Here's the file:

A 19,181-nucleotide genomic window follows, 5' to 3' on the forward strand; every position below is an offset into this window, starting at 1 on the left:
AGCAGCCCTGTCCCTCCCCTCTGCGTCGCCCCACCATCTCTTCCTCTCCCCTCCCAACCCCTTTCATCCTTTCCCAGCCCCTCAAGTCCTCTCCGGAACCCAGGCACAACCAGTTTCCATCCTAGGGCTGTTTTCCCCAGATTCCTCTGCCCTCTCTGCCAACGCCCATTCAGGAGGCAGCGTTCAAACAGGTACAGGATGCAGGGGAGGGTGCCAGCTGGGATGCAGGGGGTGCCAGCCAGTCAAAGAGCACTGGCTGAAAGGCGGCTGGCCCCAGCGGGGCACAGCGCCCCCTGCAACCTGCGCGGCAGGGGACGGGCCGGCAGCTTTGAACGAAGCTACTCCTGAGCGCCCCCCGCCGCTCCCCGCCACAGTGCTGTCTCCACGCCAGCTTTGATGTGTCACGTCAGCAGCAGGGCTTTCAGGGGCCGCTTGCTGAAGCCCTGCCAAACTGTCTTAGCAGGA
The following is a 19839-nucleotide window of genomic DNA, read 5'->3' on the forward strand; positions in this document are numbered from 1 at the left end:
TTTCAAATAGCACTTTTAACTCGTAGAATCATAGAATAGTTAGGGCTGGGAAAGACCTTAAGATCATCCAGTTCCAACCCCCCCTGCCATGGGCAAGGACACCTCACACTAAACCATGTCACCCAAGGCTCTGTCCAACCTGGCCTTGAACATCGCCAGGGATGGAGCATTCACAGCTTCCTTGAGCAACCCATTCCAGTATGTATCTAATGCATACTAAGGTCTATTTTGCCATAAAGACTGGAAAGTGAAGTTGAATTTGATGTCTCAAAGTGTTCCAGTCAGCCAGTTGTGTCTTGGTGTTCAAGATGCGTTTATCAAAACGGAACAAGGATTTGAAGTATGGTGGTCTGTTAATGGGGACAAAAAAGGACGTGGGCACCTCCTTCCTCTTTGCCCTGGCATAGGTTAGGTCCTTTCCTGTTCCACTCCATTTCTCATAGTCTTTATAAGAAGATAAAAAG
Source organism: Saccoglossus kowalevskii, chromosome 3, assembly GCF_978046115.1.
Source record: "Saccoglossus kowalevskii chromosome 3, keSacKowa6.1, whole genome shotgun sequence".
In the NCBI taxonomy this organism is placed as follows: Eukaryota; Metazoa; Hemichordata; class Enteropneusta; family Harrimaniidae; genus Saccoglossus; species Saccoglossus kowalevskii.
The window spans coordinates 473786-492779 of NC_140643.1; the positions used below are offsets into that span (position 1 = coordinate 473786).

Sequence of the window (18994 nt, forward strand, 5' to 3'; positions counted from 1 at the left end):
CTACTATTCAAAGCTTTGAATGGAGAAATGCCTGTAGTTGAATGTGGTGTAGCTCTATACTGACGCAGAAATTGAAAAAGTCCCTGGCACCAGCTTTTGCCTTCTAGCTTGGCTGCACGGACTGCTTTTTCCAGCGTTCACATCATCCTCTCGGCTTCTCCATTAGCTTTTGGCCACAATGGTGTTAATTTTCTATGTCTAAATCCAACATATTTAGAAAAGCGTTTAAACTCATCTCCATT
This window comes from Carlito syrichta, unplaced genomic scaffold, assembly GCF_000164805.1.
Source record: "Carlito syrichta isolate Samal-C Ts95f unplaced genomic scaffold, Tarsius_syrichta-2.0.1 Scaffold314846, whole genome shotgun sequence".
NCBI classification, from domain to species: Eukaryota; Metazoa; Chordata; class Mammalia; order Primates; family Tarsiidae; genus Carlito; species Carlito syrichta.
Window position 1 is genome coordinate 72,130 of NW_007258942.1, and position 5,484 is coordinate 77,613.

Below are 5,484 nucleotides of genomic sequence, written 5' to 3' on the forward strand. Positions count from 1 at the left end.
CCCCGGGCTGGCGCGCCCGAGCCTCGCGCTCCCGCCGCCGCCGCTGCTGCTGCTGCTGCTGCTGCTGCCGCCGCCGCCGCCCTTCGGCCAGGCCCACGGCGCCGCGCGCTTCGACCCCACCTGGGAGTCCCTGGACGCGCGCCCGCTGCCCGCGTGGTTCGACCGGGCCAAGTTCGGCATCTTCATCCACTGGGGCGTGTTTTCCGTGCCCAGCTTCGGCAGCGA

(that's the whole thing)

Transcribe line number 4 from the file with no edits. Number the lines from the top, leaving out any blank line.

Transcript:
TTTCAAATAGCACTTTTAACTCGTAGAATCATAGAATAGTTAGGGCTGGGAAAGACCTTAAGATCATCCAGTTCCAACCCCCCCTGCCATGGGCAAGGACACCTCACACTAAACCATGTCACCCAAGGCTCTGTCCAACCTGGCCTTGAACATCGCCAGGGATGGAGCATTCACAGCTTCCTTGAGCAACCCATTCCAGTATGTATCTAATGCATACTAAGGTCTATTTTGCCATAAAGACTGGAAAGTGAAGTTGAATTTGATGTCTCAAAGTGTTCCAGTCAGCCAGTTGTGTCTTGGTGTTCAAGATGCGTTTATCAAAACGGAACAAGGATTTGAAGTATGGTGGTCTGTTAATGGGGACAAAAAAGGACGTGGGCACCTCCTTCCTCTTTGCCCTGGCATAGGTTAGGTCCTTTCCTGTTCCACTCCATTTCTCATAGTCTTTATAAGAAGATAAAAAG